I recently changed jobs, and on the eve of my first day of work I suddenly felt inadequate and unprepared. It was a fresh start, and I wanted to start on the right foot. But after so many years, I felt like I had forgotten what it was like to start a new job.
I frantically looked up articles on “what to do on your first day at work.” As expected there were plenty. But frankly I didn’t find any of them very helpful. They mostly told you to test out your route to the office, show up 10-15 minutes early, smile and greet everyone with a firm handshake, bring a pen and notebook etc. Very standard stuff. But it did somewhat calm my nerves.
As I settle into my new work place little things that I wish I knew on my first day of work starts coming to mind, and I thought I’ll write them down while they are still fresh.
- Do not wear white: You will probably get your employee ID made on your first day, and chances are the background is white. So unless you want to be haunted for the rest of your time at the company by your own floating head – don’t wear white!
- Bring your IDs: There will probably be a lot of paper work to do on your first day. If you bring all your IDs with you, so you can get that out of the way faster. And if you want to be very prepared, bring a cup too. You don’t want to trouble your colleagues into finding you one nor do you want to dehydrate yourself.
- Say YES: Say yes to any invitation to lunch, coffee or any sort of conversation from your new colleagues. Don’t make any concrete lunch plans with friends yet. Be ready. They are extending an olive branch. The least you can do is meet them halfway. Do also make note of your conversation afterwards so you can follow up the next time you bump into them in the hallway.
- Take your assistant out to lunch: Don’t just sit around, reach out too! You should be especially nice to your assistant (if you have one) because a) they will be helping you out going forward but you are probably not her only “boss” b) they can give you amazing intel into your team, the company and benefits i.e. which insurance plan is the best.
- Bring a pen & notepad: Ok, this is a rather standard one. But you seriously never know when you are being called to just say hi, or be given work. Bring a pen and notepad with you whenever, just so you are not caught off guard.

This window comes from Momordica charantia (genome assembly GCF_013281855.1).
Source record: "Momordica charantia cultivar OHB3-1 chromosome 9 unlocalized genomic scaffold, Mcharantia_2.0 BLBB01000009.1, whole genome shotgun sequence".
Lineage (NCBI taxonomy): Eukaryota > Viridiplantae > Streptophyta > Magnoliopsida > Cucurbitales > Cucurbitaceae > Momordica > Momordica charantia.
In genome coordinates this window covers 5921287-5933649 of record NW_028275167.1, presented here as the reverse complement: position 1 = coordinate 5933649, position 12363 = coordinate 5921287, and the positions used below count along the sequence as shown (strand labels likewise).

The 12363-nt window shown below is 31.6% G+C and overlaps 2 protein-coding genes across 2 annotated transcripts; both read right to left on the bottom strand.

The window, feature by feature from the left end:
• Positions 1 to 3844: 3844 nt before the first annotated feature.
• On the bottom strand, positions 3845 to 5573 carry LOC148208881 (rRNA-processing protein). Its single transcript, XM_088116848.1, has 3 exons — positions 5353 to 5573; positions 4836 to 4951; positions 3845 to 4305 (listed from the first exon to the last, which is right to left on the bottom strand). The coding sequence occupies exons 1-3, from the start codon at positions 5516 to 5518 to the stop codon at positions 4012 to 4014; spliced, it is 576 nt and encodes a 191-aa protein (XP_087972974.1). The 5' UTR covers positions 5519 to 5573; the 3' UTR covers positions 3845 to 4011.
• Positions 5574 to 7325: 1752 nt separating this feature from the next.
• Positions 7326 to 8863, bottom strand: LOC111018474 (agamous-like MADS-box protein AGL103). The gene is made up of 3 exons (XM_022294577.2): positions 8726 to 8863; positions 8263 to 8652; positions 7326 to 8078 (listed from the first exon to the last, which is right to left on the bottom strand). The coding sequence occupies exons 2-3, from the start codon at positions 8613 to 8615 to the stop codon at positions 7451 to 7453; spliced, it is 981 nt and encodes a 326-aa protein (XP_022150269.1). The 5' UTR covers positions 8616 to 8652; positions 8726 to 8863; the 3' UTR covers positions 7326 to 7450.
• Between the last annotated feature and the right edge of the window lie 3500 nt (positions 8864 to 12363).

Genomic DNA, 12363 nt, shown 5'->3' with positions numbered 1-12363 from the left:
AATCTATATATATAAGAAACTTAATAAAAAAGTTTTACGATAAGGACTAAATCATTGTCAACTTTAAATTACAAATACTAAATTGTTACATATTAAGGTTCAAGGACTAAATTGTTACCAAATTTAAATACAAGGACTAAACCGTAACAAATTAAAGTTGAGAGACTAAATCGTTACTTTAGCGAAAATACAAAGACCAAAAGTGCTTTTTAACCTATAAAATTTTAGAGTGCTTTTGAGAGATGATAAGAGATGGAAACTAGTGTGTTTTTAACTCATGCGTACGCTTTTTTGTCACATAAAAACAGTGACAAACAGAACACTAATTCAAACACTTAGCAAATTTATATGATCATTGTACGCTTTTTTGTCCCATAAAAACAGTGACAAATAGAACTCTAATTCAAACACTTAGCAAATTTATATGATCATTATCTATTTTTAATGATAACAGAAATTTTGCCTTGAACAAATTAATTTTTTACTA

- Read up: you are not expected to hit the road running, and chances are you will not have much to do on your first couple of days (or weeks!). Spend this “honeymoon” wisely. Finish all the compliance, human resources and set up work. More importantly, dig into the shared drives and read up! Learn as much about the firm and the product as you can. Figure out how things are organised and how things work. Study emails and see what style of the team is. That way when you do have work, you will know your way around.
- Don’t OT for the sake of OTing: I know it is tempting to stay late and put in “face time” your first couple of weeks to demonstrate to your new boss your eagerness and willingness to work hard work (as instructed by the Monkey Business). But if you don’t have that much work to do to begin with, it will a) just look silly since your colleagues know you have nothing to do or worse b) look like you have time management problems. Leave that to the interns, you are too old to pretend to work!
- Assume that everyone is sensitive: I think this is more applicable to larger firms. But before you figure out the lay of the land, assume that everyone is sensitive and act accordingly. Coming from a small to a big firm, I didn’t realise how easily potentially offended people can be about what I think are small things. If unsure, ask before you act.
- Just act normal: At the end of the day, they probably didn’t hire you because you were the smartest or sharpest fish in the pool (just don’t be the dumbest). They hired you because they liked you, and think that you are someone normal who they can stand spending long hours with. Just be polite, be willing to learn and be clean. Don’t interrupt other people speaking (especially not the boss), don’t be obnoxious and loud, and most importantly don’t fart aloud! It sounds fairly common sense, but you would be surprised by how hard it is to find someone “normal.”
- Relax: Just remember, out of all the candidates out there, they chose you! And they chose you because they believe you can do the job. They want you to do well. And they absolutely do not want to go through the hiring process again (it takes months and it is not fun!). So unless you do something really wrong, they are unlikely to fire you. So just relax and focus on doing a good job!